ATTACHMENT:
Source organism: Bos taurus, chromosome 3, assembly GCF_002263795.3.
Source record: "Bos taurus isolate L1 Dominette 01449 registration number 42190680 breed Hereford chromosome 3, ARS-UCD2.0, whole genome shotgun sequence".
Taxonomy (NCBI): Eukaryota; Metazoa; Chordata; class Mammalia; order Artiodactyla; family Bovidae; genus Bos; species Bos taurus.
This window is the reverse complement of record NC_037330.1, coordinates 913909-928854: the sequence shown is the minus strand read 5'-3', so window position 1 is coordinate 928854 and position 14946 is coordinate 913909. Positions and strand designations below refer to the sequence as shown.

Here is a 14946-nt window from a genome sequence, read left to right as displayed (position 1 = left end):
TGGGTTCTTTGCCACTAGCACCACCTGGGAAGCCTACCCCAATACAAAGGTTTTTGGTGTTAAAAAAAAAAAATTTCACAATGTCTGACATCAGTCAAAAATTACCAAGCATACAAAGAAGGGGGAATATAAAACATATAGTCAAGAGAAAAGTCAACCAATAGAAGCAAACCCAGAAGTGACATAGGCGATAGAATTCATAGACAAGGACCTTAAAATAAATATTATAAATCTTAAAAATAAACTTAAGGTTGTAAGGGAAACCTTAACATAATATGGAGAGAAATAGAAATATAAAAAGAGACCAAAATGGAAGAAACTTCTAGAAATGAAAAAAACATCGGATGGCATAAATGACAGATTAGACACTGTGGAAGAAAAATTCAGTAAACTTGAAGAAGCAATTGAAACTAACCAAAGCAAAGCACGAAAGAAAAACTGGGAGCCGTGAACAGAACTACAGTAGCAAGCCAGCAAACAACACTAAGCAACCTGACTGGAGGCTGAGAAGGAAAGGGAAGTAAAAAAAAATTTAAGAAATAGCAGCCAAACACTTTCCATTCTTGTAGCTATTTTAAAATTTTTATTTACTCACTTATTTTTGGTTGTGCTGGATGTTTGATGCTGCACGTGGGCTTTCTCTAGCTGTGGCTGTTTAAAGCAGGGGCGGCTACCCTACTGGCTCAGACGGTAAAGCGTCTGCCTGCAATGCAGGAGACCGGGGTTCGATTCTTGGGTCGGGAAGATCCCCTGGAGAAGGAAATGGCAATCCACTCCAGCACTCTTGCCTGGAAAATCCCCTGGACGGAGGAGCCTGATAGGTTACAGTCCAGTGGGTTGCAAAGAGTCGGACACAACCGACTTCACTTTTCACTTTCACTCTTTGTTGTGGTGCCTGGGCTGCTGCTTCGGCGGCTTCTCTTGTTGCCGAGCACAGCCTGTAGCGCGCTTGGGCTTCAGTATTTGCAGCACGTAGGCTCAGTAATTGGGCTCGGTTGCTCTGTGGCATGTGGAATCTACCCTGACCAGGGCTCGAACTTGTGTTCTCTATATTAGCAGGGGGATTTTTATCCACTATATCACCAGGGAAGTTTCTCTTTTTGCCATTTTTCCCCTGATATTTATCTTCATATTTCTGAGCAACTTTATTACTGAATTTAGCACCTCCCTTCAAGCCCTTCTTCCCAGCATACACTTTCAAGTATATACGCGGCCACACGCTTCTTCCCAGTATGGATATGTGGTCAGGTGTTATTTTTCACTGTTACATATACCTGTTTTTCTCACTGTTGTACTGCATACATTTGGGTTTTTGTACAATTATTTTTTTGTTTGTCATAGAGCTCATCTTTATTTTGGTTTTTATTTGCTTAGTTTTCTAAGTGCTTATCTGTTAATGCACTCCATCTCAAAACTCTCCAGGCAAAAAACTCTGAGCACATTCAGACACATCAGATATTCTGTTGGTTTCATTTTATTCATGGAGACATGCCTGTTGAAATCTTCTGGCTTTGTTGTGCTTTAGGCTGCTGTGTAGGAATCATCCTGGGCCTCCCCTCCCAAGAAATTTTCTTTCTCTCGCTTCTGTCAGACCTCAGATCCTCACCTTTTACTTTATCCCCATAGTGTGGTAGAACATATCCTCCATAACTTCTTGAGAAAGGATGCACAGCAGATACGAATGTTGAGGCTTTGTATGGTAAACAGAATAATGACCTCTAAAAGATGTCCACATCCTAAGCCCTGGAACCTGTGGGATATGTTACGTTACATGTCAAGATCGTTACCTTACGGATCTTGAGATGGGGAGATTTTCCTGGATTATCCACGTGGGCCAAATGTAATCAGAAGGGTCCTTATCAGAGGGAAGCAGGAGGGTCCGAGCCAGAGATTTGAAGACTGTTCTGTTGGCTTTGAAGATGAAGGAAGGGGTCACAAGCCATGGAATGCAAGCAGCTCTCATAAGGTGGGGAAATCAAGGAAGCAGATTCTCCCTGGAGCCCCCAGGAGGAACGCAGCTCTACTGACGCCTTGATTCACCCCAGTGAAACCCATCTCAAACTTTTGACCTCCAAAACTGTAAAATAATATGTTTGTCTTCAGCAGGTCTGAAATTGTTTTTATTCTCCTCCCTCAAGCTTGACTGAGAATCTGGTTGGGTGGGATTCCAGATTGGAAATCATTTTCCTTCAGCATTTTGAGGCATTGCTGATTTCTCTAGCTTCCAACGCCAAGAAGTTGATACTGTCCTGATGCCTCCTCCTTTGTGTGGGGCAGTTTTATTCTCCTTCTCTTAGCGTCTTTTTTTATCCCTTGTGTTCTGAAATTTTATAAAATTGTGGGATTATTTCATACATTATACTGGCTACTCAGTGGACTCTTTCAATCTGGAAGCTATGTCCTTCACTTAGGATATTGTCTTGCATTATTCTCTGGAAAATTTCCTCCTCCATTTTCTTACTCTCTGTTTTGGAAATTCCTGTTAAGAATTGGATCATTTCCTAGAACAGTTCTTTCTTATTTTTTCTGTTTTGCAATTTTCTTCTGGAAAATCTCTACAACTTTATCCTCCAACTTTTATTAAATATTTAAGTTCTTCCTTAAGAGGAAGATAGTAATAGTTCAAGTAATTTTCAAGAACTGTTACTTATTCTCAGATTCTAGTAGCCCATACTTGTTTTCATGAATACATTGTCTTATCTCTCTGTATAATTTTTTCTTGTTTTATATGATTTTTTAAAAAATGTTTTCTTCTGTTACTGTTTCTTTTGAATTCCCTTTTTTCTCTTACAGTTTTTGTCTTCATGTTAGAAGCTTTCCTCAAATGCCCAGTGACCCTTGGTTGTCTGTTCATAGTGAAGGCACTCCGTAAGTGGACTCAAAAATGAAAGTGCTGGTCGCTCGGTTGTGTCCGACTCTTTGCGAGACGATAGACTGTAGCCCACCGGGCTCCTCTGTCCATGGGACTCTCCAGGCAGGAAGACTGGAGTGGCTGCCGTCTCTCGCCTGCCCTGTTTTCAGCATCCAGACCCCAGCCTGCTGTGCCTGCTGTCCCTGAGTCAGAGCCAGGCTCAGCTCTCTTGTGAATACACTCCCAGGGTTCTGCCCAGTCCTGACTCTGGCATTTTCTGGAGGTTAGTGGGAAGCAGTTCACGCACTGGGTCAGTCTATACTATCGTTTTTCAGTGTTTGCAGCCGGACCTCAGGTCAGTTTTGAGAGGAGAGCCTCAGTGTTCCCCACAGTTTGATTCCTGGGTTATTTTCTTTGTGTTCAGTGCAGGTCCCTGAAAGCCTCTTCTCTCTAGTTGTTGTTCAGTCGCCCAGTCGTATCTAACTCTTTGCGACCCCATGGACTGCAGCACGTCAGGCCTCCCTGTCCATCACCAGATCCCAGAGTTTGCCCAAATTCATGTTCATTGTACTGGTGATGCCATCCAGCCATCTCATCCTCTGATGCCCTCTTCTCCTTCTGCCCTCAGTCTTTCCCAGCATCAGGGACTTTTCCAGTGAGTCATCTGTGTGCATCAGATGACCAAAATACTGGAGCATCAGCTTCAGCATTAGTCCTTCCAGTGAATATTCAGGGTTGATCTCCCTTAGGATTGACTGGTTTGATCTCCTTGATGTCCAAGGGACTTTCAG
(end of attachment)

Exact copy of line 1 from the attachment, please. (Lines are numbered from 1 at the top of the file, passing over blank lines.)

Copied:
Source organism: Bos taurus, chromosome 3, assembly GCF_002263795.3.